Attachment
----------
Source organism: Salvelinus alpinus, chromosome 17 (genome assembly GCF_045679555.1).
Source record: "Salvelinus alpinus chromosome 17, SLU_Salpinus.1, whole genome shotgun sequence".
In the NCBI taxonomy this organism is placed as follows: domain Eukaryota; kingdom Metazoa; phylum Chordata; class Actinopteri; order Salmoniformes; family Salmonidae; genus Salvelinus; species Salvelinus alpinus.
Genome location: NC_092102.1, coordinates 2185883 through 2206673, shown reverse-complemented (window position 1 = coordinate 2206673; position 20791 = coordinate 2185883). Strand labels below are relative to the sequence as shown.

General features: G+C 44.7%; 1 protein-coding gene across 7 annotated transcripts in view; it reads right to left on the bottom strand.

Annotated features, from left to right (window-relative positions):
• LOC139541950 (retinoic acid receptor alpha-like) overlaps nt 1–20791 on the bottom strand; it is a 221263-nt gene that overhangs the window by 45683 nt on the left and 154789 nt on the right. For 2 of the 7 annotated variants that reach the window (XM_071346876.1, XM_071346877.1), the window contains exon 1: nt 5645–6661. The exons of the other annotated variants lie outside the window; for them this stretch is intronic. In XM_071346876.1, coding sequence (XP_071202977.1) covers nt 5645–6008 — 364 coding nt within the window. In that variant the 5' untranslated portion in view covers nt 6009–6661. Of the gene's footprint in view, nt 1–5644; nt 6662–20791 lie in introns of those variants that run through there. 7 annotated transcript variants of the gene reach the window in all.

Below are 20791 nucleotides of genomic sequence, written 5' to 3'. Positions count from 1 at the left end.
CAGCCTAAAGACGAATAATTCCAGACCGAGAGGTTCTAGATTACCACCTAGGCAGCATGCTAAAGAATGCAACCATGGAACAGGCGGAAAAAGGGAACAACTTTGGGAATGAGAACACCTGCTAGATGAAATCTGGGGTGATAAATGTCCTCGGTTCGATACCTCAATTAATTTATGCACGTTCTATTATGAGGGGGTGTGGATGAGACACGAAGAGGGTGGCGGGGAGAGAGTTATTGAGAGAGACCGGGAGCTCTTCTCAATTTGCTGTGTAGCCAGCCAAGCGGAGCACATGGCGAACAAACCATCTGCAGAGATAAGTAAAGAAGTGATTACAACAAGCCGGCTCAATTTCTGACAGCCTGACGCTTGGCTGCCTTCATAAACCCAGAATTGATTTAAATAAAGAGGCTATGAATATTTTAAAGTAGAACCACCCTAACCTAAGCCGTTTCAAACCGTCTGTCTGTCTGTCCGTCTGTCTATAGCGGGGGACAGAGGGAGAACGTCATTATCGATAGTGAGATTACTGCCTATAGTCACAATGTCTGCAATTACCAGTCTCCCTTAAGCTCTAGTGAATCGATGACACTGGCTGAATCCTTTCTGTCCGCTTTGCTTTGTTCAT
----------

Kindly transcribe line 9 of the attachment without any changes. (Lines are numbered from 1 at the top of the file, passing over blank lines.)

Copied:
CAGCCTAAAGACGAATAATTCCAGACCGAGAGGTTCTAGATTACCACCTAGGCAGCATGCTAAAGAATGCAACCATGGAACAGGCGGAAAAAGGGAACAACTTTGGGAATGAGAACACCTGCTAGATGAAATCTGGGGTGATAAATGTCCTCGGTTCGATACCTCAATTAATTTATGCACGTTCTATTATGAGGGGGTGTGGATGAGACACGAAGAGGGTGGCGGGGAGAGAGTTATTGAGAGAGACCGGGAGCTCTTCTCAATTTGCTGTGTAGCCAGCCAAGCGGAGCACATGGCGAACAAACCATCTGCAGAGATAAGTAAAGAAGTGATTACAACAAGCCGGCTCAATTTCTGACAGCCTGACGCTTGGCTGCCTTCATAAACCCAGAATTGATTTAAATAAAGAGGCTATGAATATTTTAAAGTAGAACCACCCTAACCTAAGCCGTTTCAAACCGTCTGTCTGTCTGTCCGTCTGTCTATAGCGGGGGACAGAGGGAGAACGTCATTATCGATAGTGAGATTACTGCCTATAGTCACAATGTCTGCAATTACCAGTCTCCCTTAAGCTCTAGTGAATCGATGACACTGGCTGAATCCTTTCTGTCCGCTTTGCTTTGTTCAT